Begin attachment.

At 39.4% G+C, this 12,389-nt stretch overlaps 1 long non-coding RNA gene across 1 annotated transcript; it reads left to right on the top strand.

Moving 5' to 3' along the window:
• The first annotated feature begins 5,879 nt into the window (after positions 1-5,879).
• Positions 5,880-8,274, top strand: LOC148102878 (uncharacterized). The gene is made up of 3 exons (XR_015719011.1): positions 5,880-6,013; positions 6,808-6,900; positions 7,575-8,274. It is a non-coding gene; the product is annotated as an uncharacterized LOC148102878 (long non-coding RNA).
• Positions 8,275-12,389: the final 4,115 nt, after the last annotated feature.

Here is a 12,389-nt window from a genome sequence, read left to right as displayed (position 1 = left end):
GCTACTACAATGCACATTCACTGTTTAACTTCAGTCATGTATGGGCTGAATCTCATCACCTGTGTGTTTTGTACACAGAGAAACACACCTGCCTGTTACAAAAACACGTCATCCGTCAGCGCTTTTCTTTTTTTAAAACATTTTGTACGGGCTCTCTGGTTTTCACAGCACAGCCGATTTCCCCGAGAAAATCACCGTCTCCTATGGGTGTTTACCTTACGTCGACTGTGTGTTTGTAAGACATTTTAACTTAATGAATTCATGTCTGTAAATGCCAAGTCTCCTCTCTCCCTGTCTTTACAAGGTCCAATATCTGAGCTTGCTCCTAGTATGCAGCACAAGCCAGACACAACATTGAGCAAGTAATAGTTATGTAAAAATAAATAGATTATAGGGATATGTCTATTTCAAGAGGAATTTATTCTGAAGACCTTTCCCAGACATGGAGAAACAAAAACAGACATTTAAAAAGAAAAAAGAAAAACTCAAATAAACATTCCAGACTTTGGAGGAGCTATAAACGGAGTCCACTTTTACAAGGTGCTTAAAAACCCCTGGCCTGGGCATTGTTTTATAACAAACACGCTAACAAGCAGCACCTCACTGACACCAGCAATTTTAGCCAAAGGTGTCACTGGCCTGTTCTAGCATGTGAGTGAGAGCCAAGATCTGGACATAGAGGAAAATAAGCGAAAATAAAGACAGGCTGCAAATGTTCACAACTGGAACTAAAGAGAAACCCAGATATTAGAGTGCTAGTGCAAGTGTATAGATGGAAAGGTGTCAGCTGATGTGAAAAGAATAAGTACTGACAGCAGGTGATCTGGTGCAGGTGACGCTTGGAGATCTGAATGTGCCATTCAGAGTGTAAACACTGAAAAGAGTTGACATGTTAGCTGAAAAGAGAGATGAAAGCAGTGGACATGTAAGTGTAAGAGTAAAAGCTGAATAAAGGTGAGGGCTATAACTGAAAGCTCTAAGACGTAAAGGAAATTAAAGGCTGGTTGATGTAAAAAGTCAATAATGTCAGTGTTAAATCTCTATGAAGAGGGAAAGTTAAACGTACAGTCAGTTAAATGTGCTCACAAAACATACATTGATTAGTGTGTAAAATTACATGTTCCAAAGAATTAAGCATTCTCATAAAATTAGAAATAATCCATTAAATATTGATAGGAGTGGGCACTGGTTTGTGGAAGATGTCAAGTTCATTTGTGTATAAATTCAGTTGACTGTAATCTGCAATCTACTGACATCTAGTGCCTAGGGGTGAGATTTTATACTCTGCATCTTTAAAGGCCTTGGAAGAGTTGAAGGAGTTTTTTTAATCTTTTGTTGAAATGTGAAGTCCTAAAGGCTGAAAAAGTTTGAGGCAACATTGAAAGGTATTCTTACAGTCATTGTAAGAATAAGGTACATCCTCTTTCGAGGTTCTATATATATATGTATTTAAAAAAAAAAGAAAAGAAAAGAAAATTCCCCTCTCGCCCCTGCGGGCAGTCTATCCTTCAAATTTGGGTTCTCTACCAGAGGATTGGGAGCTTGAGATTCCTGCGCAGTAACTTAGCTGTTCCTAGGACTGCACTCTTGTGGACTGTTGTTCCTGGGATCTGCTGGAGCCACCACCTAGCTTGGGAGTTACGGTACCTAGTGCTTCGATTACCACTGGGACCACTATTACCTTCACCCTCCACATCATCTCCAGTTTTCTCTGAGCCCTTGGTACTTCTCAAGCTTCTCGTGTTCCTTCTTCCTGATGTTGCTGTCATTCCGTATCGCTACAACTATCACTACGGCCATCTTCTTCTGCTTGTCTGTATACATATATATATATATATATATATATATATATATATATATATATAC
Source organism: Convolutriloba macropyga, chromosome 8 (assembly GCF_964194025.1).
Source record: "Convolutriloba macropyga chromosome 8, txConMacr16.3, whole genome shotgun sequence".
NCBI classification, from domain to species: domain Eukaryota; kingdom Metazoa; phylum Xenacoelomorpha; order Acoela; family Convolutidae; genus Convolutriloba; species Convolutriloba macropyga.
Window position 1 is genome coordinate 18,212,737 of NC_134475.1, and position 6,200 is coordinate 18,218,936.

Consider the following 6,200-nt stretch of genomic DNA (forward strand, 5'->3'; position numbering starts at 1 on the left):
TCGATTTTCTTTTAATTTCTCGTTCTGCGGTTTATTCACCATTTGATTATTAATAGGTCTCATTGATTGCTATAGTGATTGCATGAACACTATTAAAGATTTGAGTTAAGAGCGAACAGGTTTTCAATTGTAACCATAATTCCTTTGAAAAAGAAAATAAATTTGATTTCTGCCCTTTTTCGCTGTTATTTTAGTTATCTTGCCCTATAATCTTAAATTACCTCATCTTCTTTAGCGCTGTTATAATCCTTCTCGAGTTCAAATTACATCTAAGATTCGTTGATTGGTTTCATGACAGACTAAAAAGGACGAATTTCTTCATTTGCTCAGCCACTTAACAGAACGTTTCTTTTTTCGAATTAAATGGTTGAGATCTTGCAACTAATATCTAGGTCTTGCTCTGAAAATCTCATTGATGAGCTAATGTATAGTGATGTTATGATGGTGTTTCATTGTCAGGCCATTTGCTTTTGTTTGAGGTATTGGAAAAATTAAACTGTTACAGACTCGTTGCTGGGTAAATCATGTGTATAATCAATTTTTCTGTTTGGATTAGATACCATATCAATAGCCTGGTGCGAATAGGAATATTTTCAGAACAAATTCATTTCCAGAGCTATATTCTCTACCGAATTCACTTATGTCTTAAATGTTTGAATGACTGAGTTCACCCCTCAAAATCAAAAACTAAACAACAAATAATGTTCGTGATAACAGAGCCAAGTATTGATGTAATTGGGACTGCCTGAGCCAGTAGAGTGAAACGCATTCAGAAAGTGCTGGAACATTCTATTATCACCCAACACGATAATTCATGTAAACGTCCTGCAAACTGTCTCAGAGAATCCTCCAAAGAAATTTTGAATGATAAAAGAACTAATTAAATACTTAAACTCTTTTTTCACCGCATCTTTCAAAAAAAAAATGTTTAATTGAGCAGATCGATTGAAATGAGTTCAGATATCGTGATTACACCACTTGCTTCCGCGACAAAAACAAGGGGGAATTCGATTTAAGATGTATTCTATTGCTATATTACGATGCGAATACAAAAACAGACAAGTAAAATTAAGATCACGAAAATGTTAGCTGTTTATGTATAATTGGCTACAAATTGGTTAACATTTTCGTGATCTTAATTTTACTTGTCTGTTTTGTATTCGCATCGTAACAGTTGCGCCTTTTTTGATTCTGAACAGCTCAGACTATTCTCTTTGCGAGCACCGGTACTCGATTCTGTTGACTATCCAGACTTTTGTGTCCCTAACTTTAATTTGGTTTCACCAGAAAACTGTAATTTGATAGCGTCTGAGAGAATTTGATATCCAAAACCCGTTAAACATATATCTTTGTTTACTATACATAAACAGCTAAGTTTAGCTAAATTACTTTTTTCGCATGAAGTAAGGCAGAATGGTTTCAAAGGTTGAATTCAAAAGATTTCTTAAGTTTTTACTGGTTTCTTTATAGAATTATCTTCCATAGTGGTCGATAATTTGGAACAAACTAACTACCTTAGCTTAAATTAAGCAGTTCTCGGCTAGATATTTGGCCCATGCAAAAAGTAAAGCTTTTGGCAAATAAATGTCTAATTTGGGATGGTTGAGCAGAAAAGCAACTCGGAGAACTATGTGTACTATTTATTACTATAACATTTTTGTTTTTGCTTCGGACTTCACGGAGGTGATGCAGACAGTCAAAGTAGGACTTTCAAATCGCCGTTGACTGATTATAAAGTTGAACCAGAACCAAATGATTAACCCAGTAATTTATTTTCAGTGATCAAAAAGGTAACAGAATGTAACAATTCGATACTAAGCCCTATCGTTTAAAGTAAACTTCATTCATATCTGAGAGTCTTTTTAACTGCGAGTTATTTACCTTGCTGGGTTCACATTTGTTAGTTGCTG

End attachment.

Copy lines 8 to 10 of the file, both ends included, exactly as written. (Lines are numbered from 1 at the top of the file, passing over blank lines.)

Source organism: Convolutriloba macropyga, chromosome 8 (assembly GCF_964194025.1).
Source record: "Convolutriloba macropyga chromosome 8, txConMacr16.3, whole genome shotgun sequence".
NCBI classification, from domain to species: domain Eukaryota; kingdom Metazoa; phylum Xenacoelomorpha; order Acoela; family Convolutidae; genus Convolutriloba; species Convolutriloba macropyga.